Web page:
For one, gender inequality costs us big time. In 2009, two economists, Stephan Klassen and Francesca Lamanna, conducted a study that compared economic growth rates to education and employment gaps across several regions around the world between 1960 and 2000. They found that “persistent gender gaps not only impact women, but are damaging to the socioeconomic development of entire populations.” Gender equality could mean a boost of more than 12 percentage points to our GDP and billions of dollars in created revenue.When we fail to address gender inequality, it also becomes difficult to solve other problems. A UN report published in 2014 found that the progress made in the past 20 years towards reducing global poverty is at risk of being reversed. The root cause? A failure to address widening inequality and to strengthen women’s rights. According to another report published by the World Health Organization, denying primary education to girls was found to negatively impact fertility rates, health literacy, and other healthy behaviours.
Luckily, there are a lot of people out there fighting against these problems, challenging the narratives of some men’s rights groups and keeping gender equality a top priority for governments and societies.
Several rural women’s movements like the AROH Mahila Kisan Manch-led campaign in Uttar Pradesh or the tribal women of Odisha have been able to leverage their voices to challenge land rights issues, often with the full support of men and whole communities. In doing so, these activists often expand access to land and property rights for men and women while also preventing destructive extraction.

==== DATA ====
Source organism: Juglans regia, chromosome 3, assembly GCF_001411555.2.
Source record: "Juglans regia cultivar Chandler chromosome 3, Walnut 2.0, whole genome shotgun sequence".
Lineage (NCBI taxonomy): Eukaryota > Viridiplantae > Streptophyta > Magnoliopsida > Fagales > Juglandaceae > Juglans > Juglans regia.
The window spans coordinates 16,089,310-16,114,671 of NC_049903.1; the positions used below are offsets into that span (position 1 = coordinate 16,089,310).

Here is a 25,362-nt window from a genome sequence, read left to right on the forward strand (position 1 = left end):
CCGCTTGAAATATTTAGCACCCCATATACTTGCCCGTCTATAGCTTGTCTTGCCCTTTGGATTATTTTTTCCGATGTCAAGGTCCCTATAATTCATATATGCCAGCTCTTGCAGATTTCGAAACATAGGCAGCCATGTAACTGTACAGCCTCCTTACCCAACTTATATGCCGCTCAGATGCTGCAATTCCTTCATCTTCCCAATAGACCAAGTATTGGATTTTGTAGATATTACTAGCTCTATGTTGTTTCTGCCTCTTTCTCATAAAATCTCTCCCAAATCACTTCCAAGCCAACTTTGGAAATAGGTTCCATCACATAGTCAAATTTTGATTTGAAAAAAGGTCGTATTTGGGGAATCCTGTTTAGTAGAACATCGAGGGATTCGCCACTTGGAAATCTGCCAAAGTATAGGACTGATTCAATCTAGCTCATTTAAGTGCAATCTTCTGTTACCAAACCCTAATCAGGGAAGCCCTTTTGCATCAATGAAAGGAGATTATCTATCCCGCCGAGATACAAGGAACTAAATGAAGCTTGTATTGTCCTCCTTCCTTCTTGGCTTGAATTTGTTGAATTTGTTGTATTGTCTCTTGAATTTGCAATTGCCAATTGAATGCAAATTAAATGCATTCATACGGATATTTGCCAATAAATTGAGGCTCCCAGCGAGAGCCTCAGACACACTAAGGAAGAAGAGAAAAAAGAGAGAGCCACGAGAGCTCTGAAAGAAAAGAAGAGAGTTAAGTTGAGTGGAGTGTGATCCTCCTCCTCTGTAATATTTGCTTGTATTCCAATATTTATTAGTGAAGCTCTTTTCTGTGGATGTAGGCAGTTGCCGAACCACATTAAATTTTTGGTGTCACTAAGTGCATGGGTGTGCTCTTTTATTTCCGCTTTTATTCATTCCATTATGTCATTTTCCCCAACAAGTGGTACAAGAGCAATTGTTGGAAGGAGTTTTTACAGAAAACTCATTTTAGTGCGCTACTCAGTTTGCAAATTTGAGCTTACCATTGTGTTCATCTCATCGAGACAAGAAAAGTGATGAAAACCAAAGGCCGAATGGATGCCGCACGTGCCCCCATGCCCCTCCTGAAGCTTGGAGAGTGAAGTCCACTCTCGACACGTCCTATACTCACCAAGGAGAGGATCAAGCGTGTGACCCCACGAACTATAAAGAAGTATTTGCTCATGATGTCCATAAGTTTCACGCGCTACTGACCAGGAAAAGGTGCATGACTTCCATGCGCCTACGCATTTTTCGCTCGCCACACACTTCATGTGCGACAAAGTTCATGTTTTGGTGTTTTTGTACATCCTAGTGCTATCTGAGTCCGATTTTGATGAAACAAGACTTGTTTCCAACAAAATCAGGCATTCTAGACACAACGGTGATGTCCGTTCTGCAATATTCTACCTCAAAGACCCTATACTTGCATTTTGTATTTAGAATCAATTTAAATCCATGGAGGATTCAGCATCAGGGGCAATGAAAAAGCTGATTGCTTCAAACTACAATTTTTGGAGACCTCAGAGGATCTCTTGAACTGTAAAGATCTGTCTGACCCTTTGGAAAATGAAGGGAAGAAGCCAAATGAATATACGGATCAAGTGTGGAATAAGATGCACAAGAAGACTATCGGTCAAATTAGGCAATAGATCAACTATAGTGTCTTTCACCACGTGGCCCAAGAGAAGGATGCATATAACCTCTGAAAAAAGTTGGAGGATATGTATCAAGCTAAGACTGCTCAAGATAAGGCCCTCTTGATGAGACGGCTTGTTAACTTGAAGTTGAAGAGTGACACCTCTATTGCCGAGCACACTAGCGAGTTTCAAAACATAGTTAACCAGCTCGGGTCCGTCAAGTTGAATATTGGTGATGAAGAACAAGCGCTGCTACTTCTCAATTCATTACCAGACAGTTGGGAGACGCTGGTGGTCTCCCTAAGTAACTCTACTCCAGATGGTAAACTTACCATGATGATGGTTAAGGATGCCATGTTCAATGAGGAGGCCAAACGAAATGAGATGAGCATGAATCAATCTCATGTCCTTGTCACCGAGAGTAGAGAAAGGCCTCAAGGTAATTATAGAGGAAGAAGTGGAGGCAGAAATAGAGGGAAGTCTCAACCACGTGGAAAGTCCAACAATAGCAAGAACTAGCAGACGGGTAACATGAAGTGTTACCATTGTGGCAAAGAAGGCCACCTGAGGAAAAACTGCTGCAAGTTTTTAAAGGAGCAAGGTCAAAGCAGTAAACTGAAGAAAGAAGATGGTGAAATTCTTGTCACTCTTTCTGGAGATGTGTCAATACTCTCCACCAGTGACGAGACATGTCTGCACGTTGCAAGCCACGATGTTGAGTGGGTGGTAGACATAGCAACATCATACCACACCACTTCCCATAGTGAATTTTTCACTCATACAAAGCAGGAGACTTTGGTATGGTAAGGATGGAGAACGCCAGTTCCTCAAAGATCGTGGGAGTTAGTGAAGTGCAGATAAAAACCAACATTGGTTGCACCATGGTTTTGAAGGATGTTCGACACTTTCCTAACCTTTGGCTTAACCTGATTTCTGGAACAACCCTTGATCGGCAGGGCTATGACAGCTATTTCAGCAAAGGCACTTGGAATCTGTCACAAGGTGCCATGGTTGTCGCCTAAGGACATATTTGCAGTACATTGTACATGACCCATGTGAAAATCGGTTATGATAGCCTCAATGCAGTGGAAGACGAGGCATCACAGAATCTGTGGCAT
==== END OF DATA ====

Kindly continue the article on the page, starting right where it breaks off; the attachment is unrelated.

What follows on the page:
Other campaigns like Why Loiter and Girls at Dhabas challenge the perpetuation of gender norms in everyday life and aim to reclaim spaces that traditionally shut women out. Through these individual acts of resistance, the participants open up dialogues around gender inequality and inspire others around them to question traditional narratives.
All of which to say, gender inequality is more than just a buzzword. When we fight gender inequality, whether that be through triumphant Facebook posts fighting against period-shaming or standing for election in your locality or marching in the streets to seek #JusticeforJisha, we’re pushing back against all of this and more. I mean, this article doesn’t even begin to touch on issues of intersectionality – how class, caste, race, regionalism, nationality play into issues of gender inequality. Heck, we didn’t even address issues of gender inequality for trans people!
Listen, I get it – it’s depressing to think about all that gender inequality entails and when we think about it often, it’s easy to let it all get fuzzy in the brain, to lose sight of all that we are fighting for and against. But it’s what we do when that happens that matters. Reach out to an ally, read one of these books, have a cup of chai, recharge your batteries – then get back out there and keep fighting the good fight.